On October 12th, 2019, Dr Drysdale will chair the ‘5th workshop on Paediatric Virology’ organized by the Paediatric Virology Study Group (PVSG) (35) and his plenary lecture will focus on the new advances and challenges on the management of RSV infection in children. During the ‘5th workshop on Paediatric Virology’, Dr Drysdale will receive the PVSG's ‘2019 Paediatric Virology Award’ for his outstanding academic contribution in the field of paediatric viral infectious diseases.

Questions and Answers

Question: First of all, thank you for agreeing to chair our workshop on Paediatric Virology, which this year will focus on RSV, which is the most important cause of hospitalization in infants and one of the leading global causes of infant mortality. RSV or ‘human orthopneumovirus’? Which term do you prefer?

Answer: I prefer the term RSV, which is very well established and understood by healthcare professionals, students, scientists and the public. Human orthopneumovirus is the relatively new species name for RSV. The virus name remains RSV.

Question: In one of your recent articles you note a paucity of epidemiological data on RSV in different settings and age groups and limited knowledge about the health-care costs of RSV infection. What data is still needed?

Answer: While there are plenty of RSV epidemiological and healthcare cost data available for young infants and children, that for older children (e.g., >5 years old) and adults is lacking. More data is required in these groups, in particular in older adults, where emerging data suggests RSV is a significant cause of morbidity and mortality. In addition, as significant developments are being made in maternal RSV vaccines to protect infants, more data on the burden of RSV infection in pregnant women is required. These data are needed in primary and secondary care settings.

Question: Neonatal prematurity is considered the most significant risk factor for the severity of RSV infection. However, it is not yet clear why some infants infected with RSV develop lower respiratory tract infection, while others do not. How significant is the role of genetic predisposition?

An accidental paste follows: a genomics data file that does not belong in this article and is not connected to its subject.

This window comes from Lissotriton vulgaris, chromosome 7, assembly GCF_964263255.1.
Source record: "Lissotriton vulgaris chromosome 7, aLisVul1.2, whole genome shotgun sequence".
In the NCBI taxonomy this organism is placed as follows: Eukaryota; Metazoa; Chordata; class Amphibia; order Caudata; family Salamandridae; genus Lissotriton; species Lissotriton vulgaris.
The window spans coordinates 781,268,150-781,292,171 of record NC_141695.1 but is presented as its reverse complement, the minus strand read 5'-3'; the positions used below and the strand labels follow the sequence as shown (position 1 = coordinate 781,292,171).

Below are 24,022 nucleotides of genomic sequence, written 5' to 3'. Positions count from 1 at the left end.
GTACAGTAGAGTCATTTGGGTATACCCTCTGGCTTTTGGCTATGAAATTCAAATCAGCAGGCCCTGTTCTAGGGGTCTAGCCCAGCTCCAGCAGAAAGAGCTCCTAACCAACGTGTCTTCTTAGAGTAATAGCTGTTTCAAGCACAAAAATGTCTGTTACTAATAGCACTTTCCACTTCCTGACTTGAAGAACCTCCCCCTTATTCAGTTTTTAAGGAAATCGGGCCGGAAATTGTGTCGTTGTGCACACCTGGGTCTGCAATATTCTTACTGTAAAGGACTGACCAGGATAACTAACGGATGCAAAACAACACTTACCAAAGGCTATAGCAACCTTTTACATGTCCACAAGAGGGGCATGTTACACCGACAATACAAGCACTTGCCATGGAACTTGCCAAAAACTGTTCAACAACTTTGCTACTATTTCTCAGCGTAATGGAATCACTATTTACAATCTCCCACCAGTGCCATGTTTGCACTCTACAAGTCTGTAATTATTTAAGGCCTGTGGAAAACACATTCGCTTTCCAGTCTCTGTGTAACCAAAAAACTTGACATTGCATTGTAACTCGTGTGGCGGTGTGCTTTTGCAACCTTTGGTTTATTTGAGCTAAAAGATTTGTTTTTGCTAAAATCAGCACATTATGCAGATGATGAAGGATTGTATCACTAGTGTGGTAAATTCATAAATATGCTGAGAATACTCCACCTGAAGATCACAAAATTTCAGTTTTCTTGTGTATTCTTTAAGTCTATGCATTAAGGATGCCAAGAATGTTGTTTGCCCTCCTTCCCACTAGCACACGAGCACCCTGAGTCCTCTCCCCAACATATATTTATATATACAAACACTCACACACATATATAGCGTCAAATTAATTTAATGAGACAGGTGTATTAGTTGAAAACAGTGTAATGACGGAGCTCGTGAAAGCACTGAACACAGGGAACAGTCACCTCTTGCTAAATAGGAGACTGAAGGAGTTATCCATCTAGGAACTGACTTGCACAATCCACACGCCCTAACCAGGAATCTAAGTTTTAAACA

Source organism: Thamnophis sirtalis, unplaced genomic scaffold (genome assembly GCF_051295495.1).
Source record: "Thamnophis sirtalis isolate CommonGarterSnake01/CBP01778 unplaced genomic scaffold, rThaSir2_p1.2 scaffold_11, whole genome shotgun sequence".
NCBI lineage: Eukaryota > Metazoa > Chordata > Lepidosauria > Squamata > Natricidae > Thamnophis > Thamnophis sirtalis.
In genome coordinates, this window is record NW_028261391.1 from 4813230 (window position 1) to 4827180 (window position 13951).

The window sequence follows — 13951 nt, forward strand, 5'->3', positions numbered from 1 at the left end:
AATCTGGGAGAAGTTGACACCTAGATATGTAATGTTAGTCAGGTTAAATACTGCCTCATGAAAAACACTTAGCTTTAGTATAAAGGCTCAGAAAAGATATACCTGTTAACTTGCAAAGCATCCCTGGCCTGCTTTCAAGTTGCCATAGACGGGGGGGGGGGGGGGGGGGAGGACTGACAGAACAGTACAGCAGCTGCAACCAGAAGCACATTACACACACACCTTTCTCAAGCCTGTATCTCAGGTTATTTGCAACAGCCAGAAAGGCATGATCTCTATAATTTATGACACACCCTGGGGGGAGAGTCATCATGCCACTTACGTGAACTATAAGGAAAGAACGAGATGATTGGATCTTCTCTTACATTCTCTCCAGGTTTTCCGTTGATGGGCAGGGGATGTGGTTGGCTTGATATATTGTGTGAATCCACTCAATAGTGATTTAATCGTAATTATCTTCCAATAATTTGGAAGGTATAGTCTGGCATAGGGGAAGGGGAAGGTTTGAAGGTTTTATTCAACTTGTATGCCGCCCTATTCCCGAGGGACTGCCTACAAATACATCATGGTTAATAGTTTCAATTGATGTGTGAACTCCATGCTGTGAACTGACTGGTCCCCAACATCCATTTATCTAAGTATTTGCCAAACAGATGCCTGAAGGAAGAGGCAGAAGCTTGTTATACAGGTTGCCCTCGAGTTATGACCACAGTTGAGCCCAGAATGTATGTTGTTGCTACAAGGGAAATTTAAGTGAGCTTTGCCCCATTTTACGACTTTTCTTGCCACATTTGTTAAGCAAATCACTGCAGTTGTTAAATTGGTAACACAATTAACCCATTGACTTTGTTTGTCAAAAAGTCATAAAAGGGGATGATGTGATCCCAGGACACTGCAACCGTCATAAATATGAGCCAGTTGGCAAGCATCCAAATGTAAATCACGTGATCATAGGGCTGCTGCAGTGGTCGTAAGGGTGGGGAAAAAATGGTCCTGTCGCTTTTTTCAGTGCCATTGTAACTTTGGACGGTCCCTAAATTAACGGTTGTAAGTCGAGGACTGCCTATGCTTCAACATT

Answer: Several genes and single nucleotide polymorphisms have been shown to be associated with an increased susceptibility to severe RSV infection in infants. However, many other factors are also involved, such as age at exposure to RSV, RSV viral load, maturity of the immune system, co-morbidities and functional aspects (e.g., lung function). It is not yet clear how all these factors fit together.

Question: RSV testing can increase our clinical confidence to withhold empirical antibiotics; however, there is limited evidence for this in clinical practice. In infants requiring hospital admission, RSV testing allows infection control management to minimize nosocomial transmission. What is the clinical usefulness of RSV testing in primary care and emergency departments?

Answer: Generally, there is little use in testing for RSV or other respiratory viruses in primary care as management is based on the clinical syndrome not the results of a viral test. There is, however, some data that suggest that respiratory viral testing improves parent satisfaction and doctor confidence in the diagnosis, although more studies are needed on this topic. In emergency departments, for those patients being discharged, with regards to viral testing, the same is true as for primary care. In those likely to be admitted to hospital, respiratory virus testing allows the earlier cohorting of patients and thus reduces the risk of nosocomial infection.

Question: What are the most recent advances concerning the therapeutic management options of children infected with RSV?

Answer: There are currently several antiviral medications to treat RSV infection in development, although none have yet progressed beyond Phase 2 clinical trials. Only five of these studies include children. Multiple types of novel therapeutic molecules have been developed, including fusion and non-fusion inhibitors and polymerase inhibitors aimed at various RSV targets, such as the F protein and RNA polymerase. The role of ribavirin used in conjunction with intravenous immunoglobulin in immunosuppressed children with RSV infection is also being explored.

Question: We definitely need new therapies, but we also need a vaccine against RSV; there is currently no licensed vaccine to prevent RSV infection, but passive immunoprophylaxis using Palivizumab. What are the current perspectives for a new vaccine against RSV?